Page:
A lot of wonderful music was released in 1967, here are my 20 chosen songs.
All Along the Watchtower – Bob Dylan
Written and recorded by Bob Dylan. The song initially appeared on his 1967 album John Wesley Harding, and it has been included on most of Dylan’s subsequent greatest hits compilations. Since the late 1970s, he has performed it in concert more than any of his other songs. Different versions appear on four of Dylan’s live albums.
– There must be some kind of way outta here Said the joker to the thief There’s too much confusion I can’t get no relief
France withdraws its forces from NATO. President De Gaulle visits the USSR (June 20).
Sukarno leaves office in Indonesia; Suharto assumes power.
Botswana, Lesotho, and Guyana become independent states within the British Commonwealth.
India suffers the worst famine in 20 years; Lyndon Johnson asks for $1 billion in aid to the country.
US: Medicare begins (July 1).
US: Supreme Court decides Miranda v. Arizona, protecting rights of the accused.
Movies: A Man for All Seasons, Who’s Afraid of Virginia Woolf?, Alfie
Only one song per artist/group
The song must be released that specific year
Songs from live albums not allowed
Restricted to only 20 songs
Again a LOT of wonderful music was released in 1966 (actually 1966 might be my fav year in music), hard to pick only 20.
Visions of Johanna – Bob Dylan
Written by Dylan & released on his album “Blonde On Blonde” ~May 16, 1966 (possibly as late as July 1966).
Ain’t it just like the night to play tricks when you’re tryin’ to be so quiet?
We sit here stranded, though we’re all doin’ our best to deny it
And Louise holds a handful of rain, temptin’ you to defy it
Lights flicker from the opposite loft
In this room the heat pipes just cough
The country music station plays soft
But there’s nothing, really nothing to turn off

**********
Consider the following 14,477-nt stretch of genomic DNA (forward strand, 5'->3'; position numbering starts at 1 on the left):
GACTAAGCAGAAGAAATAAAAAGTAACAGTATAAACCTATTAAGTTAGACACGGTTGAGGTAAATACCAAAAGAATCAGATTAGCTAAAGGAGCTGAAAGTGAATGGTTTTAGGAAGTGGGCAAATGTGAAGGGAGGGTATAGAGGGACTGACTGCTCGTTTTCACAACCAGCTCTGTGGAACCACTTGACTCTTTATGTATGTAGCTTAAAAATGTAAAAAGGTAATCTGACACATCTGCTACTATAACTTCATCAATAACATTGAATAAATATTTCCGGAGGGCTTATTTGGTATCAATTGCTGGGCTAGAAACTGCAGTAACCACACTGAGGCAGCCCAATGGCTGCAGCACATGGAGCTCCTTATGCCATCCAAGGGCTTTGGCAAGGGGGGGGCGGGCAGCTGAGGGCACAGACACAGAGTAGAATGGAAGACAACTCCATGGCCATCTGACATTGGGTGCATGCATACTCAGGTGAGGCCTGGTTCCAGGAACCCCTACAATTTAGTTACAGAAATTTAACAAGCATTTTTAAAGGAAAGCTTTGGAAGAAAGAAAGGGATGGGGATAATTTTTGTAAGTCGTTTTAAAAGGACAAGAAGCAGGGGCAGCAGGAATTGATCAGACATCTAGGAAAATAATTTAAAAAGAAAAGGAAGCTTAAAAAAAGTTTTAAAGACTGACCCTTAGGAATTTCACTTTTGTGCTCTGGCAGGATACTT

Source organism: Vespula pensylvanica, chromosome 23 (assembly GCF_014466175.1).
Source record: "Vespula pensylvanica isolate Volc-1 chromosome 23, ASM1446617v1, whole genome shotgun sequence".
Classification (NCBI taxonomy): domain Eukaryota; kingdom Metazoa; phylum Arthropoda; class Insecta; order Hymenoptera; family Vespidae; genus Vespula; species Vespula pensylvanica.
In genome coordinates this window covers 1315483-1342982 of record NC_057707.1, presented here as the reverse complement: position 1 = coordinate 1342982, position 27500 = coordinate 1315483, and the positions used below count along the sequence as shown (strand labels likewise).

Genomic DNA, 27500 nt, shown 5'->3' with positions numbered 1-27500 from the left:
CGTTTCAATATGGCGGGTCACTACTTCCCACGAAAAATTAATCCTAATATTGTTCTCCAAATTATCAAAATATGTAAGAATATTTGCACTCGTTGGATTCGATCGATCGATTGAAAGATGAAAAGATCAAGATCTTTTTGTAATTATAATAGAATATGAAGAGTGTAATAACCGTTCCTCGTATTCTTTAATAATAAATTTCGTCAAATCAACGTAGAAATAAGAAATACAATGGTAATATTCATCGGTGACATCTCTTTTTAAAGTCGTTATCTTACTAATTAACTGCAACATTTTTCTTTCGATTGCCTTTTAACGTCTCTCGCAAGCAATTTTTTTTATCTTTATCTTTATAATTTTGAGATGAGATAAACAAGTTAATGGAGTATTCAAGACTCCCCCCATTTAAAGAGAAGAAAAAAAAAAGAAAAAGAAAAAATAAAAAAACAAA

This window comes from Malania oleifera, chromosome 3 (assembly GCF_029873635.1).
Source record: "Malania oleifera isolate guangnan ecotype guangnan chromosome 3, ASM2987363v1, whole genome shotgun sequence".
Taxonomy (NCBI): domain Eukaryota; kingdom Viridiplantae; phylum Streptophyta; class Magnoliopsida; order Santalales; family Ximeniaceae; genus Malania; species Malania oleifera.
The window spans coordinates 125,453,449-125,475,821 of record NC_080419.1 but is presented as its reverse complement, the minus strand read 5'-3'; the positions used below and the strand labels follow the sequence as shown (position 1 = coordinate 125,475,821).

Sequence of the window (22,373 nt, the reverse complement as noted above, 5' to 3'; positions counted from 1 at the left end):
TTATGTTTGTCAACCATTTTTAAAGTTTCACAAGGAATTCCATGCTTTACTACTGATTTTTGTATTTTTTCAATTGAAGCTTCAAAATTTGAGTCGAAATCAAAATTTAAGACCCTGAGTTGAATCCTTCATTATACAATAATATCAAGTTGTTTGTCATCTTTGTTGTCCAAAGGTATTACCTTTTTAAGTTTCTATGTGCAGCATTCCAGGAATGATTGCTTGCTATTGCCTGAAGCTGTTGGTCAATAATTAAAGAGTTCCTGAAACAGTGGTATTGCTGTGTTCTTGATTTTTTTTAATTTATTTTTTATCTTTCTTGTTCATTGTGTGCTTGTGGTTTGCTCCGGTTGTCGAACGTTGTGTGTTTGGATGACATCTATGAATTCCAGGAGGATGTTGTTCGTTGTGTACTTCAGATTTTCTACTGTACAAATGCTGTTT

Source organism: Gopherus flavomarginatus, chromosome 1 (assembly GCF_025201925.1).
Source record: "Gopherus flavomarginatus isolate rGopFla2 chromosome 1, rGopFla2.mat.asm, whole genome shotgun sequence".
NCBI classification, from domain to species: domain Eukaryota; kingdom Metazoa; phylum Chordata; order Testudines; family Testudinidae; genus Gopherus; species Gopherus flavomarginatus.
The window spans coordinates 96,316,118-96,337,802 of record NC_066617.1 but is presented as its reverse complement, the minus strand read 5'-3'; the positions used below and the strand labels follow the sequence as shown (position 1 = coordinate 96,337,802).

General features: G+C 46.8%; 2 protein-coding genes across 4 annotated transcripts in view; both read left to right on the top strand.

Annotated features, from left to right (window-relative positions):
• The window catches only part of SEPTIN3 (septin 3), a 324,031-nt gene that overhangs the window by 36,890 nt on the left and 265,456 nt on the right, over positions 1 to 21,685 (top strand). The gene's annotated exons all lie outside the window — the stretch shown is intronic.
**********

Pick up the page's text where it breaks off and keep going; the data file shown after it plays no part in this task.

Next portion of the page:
Just Louise and her lover so entwined
And these visions of Johanna that conquer my mind
[vc_row][vc_column][vc_message message_box_color=”mulled_wine” icon_fontawesome=”fa fa-quote-left”]The fire and passion of the Who in 1970 and the symbiosis that these four musicians achieve here is nothing short of astounding. The Leeds and Isle of Wight recordings will always remain as two of the Who’s landmark 1970 recordings, and deservedly so, but thanks to this spectacular new transfer of Bill Graham’s recordings, Tanglewood is now equally worthy of attention.
~Alan Bershaw (The Concert Vault)[/vc_message][/vc_column][/vc_row]
[vc_row][vc_column][vc_message message_box_color=”mulled_wine” icon_fontawesome=”fa fa-quote-left”]Show for the Princes trust with special guests: Phil Daniels (Narration), Trevor McDonald (Newscaster), Ade Edmundson (Bell Boy; later with shotgun and scooter), Gary Glitter (Rocker), Stephen Fry (Hotel Manager), Dave Gilmour (Guitar on Dirty Jobs, Love Reign O’er Me). The band was introduced by Jools Holland. The other bands of the show: Eric Clapton, Bob Dylan and Ron Wood, Alanis Morrisette.
~The Who Concert Guide[/vc_message][/vc_column][/vc_row]
Ever since I was a young boy I’ve played the silver ball. From Soho down to Brighton, I must have played them all. But I ain’t seen nothing like him in any amusement hall. That deaf, dumb and blind kid, Sure plays a mean pinball!
It is 46 years ago that the rock opera, Tommy was released, one of the first attempts at treating rock as an art form. The artists were The Who.
It’s a double album telling a loose story about a “deaf, dumb and blind kid”, Tommy was the first musical work to be billed overtly as a rock opera. Released in 1969, the album was mostly composed by Pete Townshend. In 1998, it was inducted into the Grammy Hall of Fame for historical, artistic and significant value.